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Orbis Flying Eye Hospital – Flying to Save Sight Worldwide

BY Arnav Mishra June 29, 2018
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Orbis Flying Eye Hospital departing from Kai Tai Airport.

Orbis Flying Eye Hospital departing from Kai Tai Airport, Hong Kong. (JetPix / Wikimedia Commons)

Whenever there is a medical casualty, we tend to rush to the hospital. But what if the hospital rushes to you? Sounds strange right? But that’s what ORBIS has been doing for last 36 years. ORBIS international falls under the category of international non-profit non-government organisation. As their official motto goes, ‘Saving Sight Worldwide’ they made their inception in 1982 with the objective of eradicating preventable blindness.

According to WHO estimates, 253 million people suffer from some kind of vision impairment worldwide. But what’s more disheartening is that 80% cases of these impairments are preventable. Also, the highest percentage of these problems occur in developing countries where most of the people suffering from one or more of these problems don’t have access to adequate eye care facilities.

As a result, when Dr. David Paton found out people cannot reach hospitals, he dreamed of hospital reaching them and he launched ‘Project ORBIS’. The project came to life when Eddie Carlson (Former Chairman, United Airlines) donated DC-8 for this noble cause in 1980. Since that day, ORBIS has been vigorously pursuing their dream with their one-of-it’s kind Flying Eye Hospital.

Objectives

The Flying Eye Hospital’s objectives are simple. Reach people having vision problems, provide eye care facilities and train local practitioners. They also try to establish permanent eye care centers in the places they visit.

In 1994, ORBIS shifted its hospital to a bigger and better DC-10. Currently, the ORBIS Flying Eye Hospital operates in an MD-10 which was donated by FedEx. The Flying Hospital is piloted by volunteer pilots who are happy to dedicate their time for the cause.

Facilities inside the aircraft

The aeroplane features a modular hospital suite which itself is unique. Its structure can be split into 9 modular compartments. The plane is fitted with operating theatres and laser rooms, where surgeries can be performed in a sterile environment and classrooms, where medical personnel of the locality can be trained by world-class practitioners.

Operating room inside Orbis Flying Eye hospital.

Operating room inside Orbis Flying Eye Hospital. (Michael Fong / Wikimedia Commons)

They can watch live surgeries which are performed in the Flying Hospital. In fact, the surgery is also broadcasted to local hospitals where other medical personnel can observe the live surgery through the eyes of the surgeon. This has been made possible by 3-D filming techniques and broadcast technology.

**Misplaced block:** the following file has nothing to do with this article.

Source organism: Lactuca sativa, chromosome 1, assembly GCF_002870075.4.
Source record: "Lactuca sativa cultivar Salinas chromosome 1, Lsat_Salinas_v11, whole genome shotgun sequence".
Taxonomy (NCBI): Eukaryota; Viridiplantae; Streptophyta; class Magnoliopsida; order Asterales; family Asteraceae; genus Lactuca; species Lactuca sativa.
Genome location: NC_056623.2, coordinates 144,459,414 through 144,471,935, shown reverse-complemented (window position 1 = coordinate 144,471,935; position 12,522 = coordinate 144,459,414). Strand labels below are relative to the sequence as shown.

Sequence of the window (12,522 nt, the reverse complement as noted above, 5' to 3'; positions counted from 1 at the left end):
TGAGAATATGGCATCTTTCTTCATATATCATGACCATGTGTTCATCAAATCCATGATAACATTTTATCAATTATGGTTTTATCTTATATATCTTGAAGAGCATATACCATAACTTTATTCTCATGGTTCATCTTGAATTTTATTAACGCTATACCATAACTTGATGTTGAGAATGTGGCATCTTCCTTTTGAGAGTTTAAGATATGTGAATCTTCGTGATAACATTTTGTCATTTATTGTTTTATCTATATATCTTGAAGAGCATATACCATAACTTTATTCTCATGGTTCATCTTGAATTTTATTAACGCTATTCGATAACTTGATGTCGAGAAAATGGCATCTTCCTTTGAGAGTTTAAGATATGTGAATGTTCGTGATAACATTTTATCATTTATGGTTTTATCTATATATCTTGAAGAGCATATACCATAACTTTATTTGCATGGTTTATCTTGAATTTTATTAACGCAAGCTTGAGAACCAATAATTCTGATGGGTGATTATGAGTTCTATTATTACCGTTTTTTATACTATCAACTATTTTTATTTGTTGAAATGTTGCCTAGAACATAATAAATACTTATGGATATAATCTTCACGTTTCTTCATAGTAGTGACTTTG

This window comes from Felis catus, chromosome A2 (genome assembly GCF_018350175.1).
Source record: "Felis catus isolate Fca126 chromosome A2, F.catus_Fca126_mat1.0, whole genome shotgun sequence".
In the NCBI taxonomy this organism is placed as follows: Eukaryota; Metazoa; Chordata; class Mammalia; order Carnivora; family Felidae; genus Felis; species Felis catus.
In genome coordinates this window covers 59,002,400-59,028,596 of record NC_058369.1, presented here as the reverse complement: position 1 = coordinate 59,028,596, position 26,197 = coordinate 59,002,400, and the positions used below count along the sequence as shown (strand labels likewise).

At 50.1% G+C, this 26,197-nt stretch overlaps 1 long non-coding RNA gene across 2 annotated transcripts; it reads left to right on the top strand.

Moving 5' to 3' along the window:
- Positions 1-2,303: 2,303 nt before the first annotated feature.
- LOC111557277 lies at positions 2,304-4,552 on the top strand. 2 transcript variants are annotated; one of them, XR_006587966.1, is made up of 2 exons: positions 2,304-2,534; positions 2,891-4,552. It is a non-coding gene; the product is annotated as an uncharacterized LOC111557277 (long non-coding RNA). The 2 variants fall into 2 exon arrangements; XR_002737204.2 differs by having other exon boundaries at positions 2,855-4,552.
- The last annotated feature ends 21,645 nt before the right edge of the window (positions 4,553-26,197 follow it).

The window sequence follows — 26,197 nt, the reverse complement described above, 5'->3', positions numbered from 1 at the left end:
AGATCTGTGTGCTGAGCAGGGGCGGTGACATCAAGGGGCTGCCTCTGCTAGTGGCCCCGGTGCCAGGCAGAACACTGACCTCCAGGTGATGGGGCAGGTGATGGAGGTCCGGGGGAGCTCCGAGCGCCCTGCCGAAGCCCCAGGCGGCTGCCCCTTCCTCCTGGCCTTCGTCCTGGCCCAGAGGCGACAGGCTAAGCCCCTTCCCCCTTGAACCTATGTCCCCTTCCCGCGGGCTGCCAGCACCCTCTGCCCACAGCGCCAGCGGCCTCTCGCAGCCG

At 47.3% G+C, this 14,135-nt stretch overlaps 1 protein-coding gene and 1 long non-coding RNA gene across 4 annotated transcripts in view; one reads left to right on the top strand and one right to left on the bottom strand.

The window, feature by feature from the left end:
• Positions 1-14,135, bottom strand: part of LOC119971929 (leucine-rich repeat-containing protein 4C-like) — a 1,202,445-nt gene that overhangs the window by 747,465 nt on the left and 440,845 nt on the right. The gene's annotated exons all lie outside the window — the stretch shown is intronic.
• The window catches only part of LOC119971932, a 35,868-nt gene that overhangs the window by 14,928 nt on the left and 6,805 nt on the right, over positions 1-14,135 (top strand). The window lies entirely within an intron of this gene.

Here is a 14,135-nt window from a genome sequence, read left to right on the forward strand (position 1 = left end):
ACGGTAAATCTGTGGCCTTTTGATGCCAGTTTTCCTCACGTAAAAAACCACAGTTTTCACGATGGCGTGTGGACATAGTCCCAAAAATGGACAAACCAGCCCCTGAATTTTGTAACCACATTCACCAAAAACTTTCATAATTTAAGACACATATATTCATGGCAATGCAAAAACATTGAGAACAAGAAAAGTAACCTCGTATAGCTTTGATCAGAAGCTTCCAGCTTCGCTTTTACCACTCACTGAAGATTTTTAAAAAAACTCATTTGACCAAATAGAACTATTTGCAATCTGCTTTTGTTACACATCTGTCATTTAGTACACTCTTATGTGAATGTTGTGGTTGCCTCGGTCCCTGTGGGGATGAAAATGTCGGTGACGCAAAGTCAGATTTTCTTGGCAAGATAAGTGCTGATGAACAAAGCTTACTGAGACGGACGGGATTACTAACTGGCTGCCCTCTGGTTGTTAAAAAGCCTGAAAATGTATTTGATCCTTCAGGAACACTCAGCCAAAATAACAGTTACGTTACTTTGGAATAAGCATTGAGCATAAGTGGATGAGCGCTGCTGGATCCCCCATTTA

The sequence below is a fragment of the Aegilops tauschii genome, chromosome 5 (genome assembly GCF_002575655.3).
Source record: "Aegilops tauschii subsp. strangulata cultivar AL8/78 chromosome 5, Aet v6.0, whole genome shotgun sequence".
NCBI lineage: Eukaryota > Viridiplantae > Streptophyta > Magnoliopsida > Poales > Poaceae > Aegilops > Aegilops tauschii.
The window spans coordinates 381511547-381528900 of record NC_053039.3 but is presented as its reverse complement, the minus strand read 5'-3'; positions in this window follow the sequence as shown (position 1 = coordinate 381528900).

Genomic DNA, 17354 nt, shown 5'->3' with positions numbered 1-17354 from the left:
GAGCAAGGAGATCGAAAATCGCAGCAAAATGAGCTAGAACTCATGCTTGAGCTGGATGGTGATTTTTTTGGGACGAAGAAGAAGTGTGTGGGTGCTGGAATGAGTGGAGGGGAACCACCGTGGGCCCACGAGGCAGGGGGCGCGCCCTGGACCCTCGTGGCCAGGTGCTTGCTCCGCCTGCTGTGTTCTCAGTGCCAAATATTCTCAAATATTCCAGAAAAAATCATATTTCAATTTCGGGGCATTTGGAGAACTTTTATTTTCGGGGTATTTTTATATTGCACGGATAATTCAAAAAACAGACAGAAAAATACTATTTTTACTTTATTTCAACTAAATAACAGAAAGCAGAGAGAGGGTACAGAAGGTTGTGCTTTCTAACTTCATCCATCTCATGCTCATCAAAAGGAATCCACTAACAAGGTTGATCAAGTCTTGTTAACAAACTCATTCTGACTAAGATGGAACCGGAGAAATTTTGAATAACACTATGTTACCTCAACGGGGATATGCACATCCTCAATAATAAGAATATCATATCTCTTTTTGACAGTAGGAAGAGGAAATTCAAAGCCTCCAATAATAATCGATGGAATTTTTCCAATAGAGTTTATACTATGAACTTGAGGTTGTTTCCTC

The Flying Hospital is self-supporting, it generates its own oxygen for medical use, is capable of using jet’s fuel to run all the medical equipments and has its own plant for treating water. Apart from all the high-tech equipments, the Flying Hospital also carries a cargo of small teddy bears to comfort its patients after the surgeries.

Inside the Orbis DC-10 flying eye hospital.

Eye testing equipment. (Michael Fong / Wikimedia Commons)

Accomplishments

The Orbis Flying Eye Hospital targets developing countries which have no or poor public healthcare facilities. Currently, “We prevent and treat avoidable blindness in 18 countries worldwideclaims the official ORBIS website. The NGO raises funds from 8 fundraising offices located in Canada, United Kingdom, Hong Kong, Africa, Ireland, Singapore and New York. Also, people from other parts of the world can donate money to power the plane through their website. 

The organisation claims “that over the past five years it has trained over 10,000 doctors, conducted more than 12.5 million eye exams and performed around 350,000 eye surgeries” reports CNBC. They have widened their reach with the help of their digital programme “Cybersight” which allows medical personnel in countries, out of reach of the ORBIS plans, to seek expert advice from ORBIS professionals in complex cases through digital means. This has helped ORBIS to reach the regions which were previously unreachable due to logistics, cost or security reasons.

ORBIS is also the co-founder of “VISION 2020: The Right to Sight” along with the World Health Organisation (WHO). Under this initiative, developed countries are asked to export technology to the developing countries at an economical rate. ORBIS has made life better for people living in 92 countries and is still going on.

Enjoyed this article? Also, check out “The Antonov An-225: The Longest and the Heaviest Aircraft Ever Built“.


Official Website:
Flying Eye Hospital – Orbis International


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